In Others' WordsIn Others' Words

Thursday, June 09, 2011

In My Words: Networking: It's Not All About You

I am an introvert.

Most people who know me don't believe me when I say that. Why? Because I don't mind leading out in a group, being the first one to say hello, the one to get the conversation started. I am, on occasion, the one standing in front of a group as the speaker of the day--and I enjoy myself while I'm front and center.

But when all is said and done, I'm quite content to exit stage right (or left) and retire to the back of the room.

If there's one thing I've learned since stepping into the writing world, it's that you have to find some way to get comfortable interacting with other people.

You have to learn to network.

Networking. Does the thought of mingling with others make you want to walk into your office and close the door--but only after you've hung a "Do Not Disturb" sign on the handle?

You're not alone in your angst--but you've got to realize that developing relationships with other writers--and yes, editors and publishers--is not optional. Who you know truly does make a difference as you pursue your writing dreams. Someone you meet may be the very person that opens the door to a valuable critique of your work in progress (WIP). Or maybe they connect you with an agent who'll consider you for representation. Or maybe . . . just maybe they'll be that editor who says, "Send me your manuscript. I can't wait to read it!"

Yes, networking will benefit you in ways you never imagined.

But let me ask you a question: As you meet new people and develop friendships, who are you thinking about? You? Or them? Have you ever considered how you could encourage someone else--rather than thinking about what's in it for you when you do the whole "Hello, my name is" routine?

Networking is a two-way relationship--whether it be face to face at a conference or via Twitter and Facebook and blogs. Networking isn't a monologue. It's a dialogue between you and someone else. There should be equal parts talking and listening going on--equal parts give and take.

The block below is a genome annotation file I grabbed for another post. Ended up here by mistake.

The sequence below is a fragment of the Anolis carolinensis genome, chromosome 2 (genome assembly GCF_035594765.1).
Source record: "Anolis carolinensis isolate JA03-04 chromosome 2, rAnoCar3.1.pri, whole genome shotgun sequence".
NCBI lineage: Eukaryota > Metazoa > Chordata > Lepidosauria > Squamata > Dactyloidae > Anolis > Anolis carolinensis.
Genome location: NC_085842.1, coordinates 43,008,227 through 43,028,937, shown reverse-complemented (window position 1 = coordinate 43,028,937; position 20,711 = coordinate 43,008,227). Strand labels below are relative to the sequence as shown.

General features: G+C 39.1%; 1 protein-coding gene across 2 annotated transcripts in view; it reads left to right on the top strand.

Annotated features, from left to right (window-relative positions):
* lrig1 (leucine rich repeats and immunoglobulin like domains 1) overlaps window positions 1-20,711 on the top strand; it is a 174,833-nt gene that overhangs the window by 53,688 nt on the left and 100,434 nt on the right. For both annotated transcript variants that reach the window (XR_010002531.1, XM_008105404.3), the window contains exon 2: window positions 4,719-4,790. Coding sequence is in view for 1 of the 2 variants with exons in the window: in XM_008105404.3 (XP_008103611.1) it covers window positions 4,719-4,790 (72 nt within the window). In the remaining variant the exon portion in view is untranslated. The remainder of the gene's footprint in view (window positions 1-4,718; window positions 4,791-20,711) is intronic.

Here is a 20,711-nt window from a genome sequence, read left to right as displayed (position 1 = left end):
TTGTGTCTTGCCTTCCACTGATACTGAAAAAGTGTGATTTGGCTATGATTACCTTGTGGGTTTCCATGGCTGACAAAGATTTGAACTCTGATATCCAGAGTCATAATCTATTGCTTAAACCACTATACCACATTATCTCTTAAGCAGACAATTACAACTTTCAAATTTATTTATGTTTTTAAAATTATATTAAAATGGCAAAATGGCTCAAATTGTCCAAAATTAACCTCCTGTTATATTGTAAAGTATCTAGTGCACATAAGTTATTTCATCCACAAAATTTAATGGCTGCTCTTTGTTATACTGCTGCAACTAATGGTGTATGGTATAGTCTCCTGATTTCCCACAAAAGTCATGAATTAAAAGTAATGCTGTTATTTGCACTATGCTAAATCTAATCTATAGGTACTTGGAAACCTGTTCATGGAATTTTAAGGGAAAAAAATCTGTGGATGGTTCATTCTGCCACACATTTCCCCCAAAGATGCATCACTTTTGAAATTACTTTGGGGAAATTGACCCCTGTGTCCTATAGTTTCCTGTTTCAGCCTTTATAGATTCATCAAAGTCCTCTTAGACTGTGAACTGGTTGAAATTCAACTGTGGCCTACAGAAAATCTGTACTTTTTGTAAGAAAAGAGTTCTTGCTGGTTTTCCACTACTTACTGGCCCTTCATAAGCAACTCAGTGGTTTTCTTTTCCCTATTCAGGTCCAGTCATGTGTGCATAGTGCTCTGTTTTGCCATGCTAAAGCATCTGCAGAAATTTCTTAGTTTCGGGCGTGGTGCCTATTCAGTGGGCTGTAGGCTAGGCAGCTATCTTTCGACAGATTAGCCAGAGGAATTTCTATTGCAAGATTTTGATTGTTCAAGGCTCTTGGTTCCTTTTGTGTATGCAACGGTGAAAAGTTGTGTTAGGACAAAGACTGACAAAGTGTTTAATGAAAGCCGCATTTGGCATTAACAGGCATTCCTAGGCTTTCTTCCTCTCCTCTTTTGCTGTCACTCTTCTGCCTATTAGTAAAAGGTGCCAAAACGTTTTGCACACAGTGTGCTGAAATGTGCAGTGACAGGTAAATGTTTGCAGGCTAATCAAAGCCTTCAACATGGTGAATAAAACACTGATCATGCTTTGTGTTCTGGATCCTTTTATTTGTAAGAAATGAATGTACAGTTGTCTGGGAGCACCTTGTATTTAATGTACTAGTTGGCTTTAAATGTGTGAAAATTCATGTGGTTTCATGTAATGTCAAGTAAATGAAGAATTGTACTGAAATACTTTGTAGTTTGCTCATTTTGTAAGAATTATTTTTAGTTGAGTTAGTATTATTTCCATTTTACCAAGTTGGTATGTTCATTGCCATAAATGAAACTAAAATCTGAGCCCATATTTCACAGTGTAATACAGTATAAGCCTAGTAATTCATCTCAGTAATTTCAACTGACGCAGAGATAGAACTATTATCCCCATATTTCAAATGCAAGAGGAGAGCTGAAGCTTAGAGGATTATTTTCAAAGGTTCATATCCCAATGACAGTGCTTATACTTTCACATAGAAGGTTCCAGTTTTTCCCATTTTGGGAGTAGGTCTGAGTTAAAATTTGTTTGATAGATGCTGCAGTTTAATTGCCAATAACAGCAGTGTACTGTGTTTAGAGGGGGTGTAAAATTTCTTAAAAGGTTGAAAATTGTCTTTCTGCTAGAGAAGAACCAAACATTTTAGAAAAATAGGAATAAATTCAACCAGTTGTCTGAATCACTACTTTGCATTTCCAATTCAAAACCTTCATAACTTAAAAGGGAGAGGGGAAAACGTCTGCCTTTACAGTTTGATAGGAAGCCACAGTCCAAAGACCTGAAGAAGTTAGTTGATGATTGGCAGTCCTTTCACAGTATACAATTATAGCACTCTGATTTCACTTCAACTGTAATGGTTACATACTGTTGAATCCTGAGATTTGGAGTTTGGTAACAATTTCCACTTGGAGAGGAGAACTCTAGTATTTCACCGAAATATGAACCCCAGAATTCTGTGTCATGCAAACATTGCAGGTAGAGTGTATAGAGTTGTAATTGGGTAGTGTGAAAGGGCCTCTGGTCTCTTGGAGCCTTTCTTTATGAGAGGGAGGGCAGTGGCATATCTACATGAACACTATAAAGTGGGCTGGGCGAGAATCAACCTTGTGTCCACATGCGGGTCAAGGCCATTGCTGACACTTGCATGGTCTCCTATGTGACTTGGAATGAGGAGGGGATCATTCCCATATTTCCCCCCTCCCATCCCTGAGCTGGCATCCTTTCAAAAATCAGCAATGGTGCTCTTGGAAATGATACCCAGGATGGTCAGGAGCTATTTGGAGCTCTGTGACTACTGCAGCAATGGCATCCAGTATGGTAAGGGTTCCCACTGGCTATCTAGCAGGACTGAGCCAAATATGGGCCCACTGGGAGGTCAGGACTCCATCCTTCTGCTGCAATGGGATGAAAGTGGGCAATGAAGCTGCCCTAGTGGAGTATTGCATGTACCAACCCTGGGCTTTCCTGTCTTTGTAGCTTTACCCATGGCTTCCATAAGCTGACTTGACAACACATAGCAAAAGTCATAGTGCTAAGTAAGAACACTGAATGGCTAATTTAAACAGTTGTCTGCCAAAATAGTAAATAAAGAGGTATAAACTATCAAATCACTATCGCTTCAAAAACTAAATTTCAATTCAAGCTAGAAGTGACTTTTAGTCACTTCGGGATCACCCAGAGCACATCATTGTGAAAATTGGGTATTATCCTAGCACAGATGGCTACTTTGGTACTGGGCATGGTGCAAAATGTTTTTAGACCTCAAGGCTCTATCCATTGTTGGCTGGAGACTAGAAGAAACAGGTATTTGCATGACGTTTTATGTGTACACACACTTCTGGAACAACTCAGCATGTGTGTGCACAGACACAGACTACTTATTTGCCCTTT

Networking is a lot more fun when I don't worry about what's in it for me. Instead, I like to stop and pray about who I might meet, who I might encourage. There's less stress when I'm talking with others about themselves and talking less about me. Besides, I know me. I want to find out other people's stories!

In Your Words: Do you enjoy networking? Have any tried and true methods for connecting with others? If I met you at a conference and asked, "How'd you become a writer?" how would you answer? 

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At 4:21 AM, Anonymous Tonya said...

The more I learn about you...the more I see how much we have in common. I'm an introvert as well and everything you've said here is true. Had I not finally started interracting with others in every area of my life...I would be missing out on some wonderful friendships that have been true blessings to me. Thanks Beth!

At 7:08 AM, Blogger Lisa Jordan said...

I hear you, Soul. I'm an introvert too. God really started working on my introverted heart in 2005, I believe. At the 2006 or 2007 ACFW conference, I think, I met two girls who I became friends with through encouraging them. It was their first conference and they felt clueless. I saw one of them at the 2010 ACFW and she told me how much my encouragement meant to her. I walked away feeling blessed by that. Before I leave for the conferences, I ask God to use me to bless others.

I enjoy online networking more than talking in a room with strangers. I'm praying now and asking God for courage for booksignings. The thought of them makes me sick to my stomach. Ugh.